Perovskites Solar Cells

"Novel Hybrid & Inorganic Perovskites for Solar cells"

In order to convert the enormous amount of solar energy into usable electric energy, solar cells are utilized which work under the principle of photovoltaic effect. However the efficiency of such solar cells decreases as the ambient temperature increases due to the inherent indirect-band gap nature. Hence alternative materials are researched to circumvent these problems.

Metal halide organic-inorganic perovskites have many favorable properties that are applicable for next generation solar cells. For example MAPbI3 is the champion among hybrid perovskites which is made using the low-temperature spin coating technique.

Hybrid perovskite is used as absorber material in the solar cells. The hybrid perovskites has the structural constituents comprising of both organic and inorganic components. General chemical formula of the compounds is ABX3. The A-site is occupied by organic cation such as Methyl-ammonium (MA) and Formamidinium (FA) or inorganic cation such as Cesium (Cs); B-site by divalent group IV-a cation such as Pb, Sn and the X-site is usually occupied by halide anion such as Cl, Br and I.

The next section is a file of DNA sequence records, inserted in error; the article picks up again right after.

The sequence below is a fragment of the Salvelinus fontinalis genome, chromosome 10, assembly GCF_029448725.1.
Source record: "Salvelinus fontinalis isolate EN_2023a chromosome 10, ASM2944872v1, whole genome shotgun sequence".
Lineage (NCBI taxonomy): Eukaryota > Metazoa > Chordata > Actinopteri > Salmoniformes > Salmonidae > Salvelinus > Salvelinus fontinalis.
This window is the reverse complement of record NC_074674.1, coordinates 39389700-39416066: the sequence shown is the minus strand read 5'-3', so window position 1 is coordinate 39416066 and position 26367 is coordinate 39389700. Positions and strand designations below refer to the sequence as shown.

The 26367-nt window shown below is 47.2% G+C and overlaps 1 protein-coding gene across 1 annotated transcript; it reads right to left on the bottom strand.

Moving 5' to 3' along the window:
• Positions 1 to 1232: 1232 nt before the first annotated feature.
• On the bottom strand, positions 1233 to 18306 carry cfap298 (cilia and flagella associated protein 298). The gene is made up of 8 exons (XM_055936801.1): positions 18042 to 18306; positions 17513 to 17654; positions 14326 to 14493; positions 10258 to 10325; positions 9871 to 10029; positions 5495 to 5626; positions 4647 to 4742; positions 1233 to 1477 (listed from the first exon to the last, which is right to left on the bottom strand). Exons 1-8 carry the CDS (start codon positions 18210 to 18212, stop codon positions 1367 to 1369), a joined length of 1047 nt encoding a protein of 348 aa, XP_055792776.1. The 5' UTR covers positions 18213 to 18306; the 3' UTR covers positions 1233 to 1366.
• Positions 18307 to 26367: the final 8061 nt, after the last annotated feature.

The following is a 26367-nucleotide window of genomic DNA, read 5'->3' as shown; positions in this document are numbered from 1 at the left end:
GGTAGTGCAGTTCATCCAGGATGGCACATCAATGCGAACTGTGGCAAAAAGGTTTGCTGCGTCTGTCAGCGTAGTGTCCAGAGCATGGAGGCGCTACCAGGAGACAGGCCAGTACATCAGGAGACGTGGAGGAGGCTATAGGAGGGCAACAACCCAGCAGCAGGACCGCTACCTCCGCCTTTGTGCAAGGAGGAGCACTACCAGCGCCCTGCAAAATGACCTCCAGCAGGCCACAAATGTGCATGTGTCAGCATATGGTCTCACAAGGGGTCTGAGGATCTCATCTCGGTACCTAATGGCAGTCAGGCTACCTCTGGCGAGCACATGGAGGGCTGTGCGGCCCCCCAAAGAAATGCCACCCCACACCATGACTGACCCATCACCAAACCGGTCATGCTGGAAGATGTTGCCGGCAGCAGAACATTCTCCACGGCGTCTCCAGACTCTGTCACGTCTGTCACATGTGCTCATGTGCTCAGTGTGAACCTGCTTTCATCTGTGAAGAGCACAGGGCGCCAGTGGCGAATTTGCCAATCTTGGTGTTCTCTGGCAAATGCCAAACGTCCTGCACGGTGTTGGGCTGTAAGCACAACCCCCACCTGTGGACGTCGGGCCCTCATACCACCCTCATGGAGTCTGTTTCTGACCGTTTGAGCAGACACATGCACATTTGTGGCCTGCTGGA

We have used a novel approach to search for new perovskite materials based on permutation of the perovskite constituents suitably chosen from the periodic table. The permutations were started with 18 organic molecular cations, 9 divalent metal ions and three halides. Considering the stability factors, 106 compounds were picked out of 486 structures matching the tolerance factor and octahedral factors which resulted in good prediction for preliminary screening before high computational DFT calculation.

We predicted that the broad bandgap tuning in Cs2SnGeX6 (X = I, Br, Cl) with the closer lattice parameters can enable the fabrication of functionally graded material with varying halide constituents leading to tandem solar cells that can absorb a broad range of the solar spectrum. Also, the hybridization interaction between Sn-s and X-p orbitals, leading to a highly dispersed band (~2.5eV) at the valence band maximum, giving rise to holes with light effective mass.

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Sir CV Raman Block , Anna University.



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